The molecular biology of desmosomes and hemidesmosomes: ′What's in a name?'
Legan, P.K., Collins, J.E. and Garrod, D.R. (1992) The molecular biology of desmosomes and hemidesmosomes: ′What's in a name?'. BioEssays, 14, (6), 385-393. (doi:10.1002/(ISSN)1521-1878). (PMID:1503553).
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Desmosomes are junctions involved in intercellular adhesion of epithelial cells and hemidesmosomes are junctions involved in adhesion of epithelia to basement membranes. Both are characterised at the ultrastructural level by dense cytoplasmic plaques which are linked to the intermediate filament cytoskeleton of the cells. The plaques strongly resemble each other suggesting a relationship between the two kinds of junctions, as implied by their names. Recent characterisation of the molecular components of the junctions shows they are, in fact, quite unrelated implying that structural similarity is fortuitous. The molecular biology raises many fascinating problems relating to their structure and function.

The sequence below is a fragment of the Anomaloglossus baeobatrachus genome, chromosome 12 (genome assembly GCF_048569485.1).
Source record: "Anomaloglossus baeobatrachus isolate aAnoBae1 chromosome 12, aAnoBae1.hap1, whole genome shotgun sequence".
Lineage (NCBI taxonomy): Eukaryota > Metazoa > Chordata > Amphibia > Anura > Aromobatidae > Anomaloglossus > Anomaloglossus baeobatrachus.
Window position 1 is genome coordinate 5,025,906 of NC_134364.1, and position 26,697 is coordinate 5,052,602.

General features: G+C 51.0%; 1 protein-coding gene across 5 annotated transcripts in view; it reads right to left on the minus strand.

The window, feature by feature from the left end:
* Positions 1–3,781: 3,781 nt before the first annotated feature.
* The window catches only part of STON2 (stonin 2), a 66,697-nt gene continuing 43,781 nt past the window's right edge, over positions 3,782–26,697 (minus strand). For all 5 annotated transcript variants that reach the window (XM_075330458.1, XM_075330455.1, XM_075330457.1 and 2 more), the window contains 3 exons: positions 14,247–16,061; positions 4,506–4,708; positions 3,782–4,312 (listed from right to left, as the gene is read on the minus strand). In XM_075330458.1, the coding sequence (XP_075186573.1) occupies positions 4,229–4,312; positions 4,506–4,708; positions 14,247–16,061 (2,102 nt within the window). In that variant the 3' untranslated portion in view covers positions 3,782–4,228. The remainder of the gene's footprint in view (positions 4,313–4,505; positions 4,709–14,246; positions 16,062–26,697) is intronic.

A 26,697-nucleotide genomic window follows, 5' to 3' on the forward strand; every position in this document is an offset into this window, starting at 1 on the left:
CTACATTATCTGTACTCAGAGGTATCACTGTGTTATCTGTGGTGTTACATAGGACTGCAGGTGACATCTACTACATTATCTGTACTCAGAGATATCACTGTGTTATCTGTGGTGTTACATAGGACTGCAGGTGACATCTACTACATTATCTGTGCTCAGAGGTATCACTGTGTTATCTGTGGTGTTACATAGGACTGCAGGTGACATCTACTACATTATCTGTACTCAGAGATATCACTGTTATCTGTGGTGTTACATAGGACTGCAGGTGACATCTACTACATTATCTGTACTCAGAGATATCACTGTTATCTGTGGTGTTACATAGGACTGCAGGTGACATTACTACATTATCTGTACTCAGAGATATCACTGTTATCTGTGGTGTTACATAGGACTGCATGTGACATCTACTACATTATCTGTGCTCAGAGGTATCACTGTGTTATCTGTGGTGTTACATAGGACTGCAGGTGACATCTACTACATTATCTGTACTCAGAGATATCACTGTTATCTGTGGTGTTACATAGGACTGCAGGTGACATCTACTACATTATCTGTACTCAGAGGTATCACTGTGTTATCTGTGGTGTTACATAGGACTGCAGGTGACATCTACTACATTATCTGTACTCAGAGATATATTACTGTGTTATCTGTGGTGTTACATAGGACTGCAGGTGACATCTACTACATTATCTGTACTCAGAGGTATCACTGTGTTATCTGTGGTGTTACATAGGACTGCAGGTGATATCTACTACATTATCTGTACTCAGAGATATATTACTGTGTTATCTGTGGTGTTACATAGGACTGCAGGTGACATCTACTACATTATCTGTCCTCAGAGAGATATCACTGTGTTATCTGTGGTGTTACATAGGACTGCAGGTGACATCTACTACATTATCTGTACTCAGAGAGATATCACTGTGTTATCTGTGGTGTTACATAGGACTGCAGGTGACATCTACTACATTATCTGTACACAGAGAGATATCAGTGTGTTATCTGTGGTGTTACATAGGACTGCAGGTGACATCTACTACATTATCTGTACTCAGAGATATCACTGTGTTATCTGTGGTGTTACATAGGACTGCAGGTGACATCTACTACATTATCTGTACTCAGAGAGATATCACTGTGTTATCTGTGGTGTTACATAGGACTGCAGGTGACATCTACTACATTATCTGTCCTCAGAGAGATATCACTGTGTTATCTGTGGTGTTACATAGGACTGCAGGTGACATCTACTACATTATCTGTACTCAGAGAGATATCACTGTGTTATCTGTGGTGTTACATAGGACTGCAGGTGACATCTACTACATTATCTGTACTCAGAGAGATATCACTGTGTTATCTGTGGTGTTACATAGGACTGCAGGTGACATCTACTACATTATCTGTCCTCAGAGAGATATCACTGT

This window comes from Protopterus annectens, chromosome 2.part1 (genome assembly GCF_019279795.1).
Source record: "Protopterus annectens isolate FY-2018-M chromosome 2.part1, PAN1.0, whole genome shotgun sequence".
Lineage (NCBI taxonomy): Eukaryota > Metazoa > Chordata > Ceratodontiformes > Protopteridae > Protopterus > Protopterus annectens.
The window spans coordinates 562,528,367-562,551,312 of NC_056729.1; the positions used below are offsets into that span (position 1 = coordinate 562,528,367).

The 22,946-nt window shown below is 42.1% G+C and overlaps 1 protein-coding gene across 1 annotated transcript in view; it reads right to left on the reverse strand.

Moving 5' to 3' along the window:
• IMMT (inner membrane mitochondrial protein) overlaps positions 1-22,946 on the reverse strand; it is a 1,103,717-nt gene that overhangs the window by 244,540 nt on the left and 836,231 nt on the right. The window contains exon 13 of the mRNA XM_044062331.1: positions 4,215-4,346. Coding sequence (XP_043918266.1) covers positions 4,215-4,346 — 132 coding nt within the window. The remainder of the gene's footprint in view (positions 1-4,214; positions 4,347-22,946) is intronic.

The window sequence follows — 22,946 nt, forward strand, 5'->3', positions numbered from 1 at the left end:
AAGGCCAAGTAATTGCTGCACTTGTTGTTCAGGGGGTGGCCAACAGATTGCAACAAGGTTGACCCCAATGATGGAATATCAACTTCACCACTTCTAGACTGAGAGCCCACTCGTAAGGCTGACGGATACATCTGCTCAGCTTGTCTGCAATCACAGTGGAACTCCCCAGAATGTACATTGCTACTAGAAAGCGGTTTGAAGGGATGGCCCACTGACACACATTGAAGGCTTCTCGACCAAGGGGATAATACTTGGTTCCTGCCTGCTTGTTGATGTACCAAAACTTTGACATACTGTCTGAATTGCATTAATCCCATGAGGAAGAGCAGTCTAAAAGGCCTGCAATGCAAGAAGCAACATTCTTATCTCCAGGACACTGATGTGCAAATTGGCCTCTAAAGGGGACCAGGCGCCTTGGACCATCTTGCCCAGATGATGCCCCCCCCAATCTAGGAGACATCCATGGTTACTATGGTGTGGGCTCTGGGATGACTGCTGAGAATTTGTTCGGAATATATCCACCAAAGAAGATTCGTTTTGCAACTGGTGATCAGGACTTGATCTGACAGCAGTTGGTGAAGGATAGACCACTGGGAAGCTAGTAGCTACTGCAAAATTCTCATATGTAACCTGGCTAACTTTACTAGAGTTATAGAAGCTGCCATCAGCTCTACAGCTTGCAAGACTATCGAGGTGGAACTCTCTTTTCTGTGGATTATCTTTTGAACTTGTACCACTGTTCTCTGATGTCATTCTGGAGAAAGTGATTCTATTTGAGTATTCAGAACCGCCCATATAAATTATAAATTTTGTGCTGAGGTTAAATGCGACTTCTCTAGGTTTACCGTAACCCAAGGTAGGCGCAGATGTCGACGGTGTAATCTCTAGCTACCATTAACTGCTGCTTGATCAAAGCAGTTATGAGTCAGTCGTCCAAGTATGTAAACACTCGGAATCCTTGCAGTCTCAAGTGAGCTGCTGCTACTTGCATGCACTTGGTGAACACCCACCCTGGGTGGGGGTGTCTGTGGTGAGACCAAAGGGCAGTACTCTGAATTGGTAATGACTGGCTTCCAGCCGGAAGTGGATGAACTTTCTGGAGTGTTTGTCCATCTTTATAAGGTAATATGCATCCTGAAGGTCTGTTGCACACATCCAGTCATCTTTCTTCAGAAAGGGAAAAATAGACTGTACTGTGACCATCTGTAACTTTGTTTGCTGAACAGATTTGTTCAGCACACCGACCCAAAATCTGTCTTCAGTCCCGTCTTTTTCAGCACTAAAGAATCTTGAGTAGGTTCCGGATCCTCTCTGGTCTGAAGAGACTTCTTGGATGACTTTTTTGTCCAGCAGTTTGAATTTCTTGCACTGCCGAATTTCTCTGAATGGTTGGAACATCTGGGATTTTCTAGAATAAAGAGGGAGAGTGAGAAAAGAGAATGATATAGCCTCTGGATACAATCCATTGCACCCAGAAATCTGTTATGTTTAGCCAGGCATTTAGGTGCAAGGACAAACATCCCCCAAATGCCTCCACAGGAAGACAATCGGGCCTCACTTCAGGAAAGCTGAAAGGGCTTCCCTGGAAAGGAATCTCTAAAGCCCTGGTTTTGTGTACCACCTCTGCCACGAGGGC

|Subjects:||Q Science > QR Microbiology
R Medicine > R Medicine (General)
|Divisions:||University Structure - Pre August 2011 > School of Medicine > Infection, Inflammation and Repair
|Date Deposited:||04 Apr 2011 13:18|
|Last Modified:||02 Mar 2012 12:56|
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